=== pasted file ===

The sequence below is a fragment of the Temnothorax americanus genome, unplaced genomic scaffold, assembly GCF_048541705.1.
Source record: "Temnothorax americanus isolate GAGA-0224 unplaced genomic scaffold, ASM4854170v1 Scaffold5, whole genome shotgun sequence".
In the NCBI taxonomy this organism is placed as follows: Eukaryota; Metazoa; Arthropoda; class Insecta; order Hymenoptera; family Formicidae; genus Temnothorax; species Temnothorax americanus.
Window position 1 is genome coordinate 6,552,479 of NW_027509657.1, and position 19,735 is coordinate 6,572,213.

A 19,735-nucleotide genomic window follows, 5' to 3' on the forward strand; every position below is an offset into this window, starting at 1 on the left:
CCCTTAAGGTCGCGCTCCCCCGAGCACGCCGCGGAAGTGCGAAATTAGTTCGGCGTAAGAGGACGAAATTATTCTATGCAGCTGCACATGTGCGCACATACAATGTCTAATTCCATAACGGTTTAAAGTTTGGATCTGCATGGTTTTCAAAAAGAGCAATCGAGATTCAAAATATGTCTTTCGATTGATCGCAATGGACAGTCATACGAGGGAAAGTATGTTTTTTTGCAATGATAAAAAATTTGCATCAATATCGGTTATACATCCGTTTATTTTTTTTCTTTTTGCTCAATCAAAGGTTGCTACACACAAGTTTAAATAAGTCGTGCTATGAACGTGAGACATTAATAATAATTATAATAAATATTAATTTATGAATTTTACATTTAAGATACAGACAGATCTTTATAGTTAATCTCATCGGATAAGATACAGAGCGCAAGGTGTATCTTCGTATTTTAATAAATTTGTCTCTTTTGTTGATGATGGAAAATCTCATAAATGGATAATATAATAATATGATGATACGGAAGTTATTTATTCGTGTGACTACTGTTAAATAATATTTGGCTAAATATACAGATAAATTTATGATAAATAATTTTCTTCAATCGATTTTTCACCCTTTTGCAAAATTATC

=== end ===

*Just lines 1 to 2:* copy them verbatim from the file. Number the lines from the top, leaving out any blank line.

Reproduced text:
The sequence below is a fragment of the Temnothorax americanus genome, unplaced genomic scaffold, assembly GCF_048541705.1.
Source record: "Temnothorax americanus isolate GAGA-0224 unplaced genomic scaffold, ASM4854170v1 Scaffold5, whole genome shotgun sequence".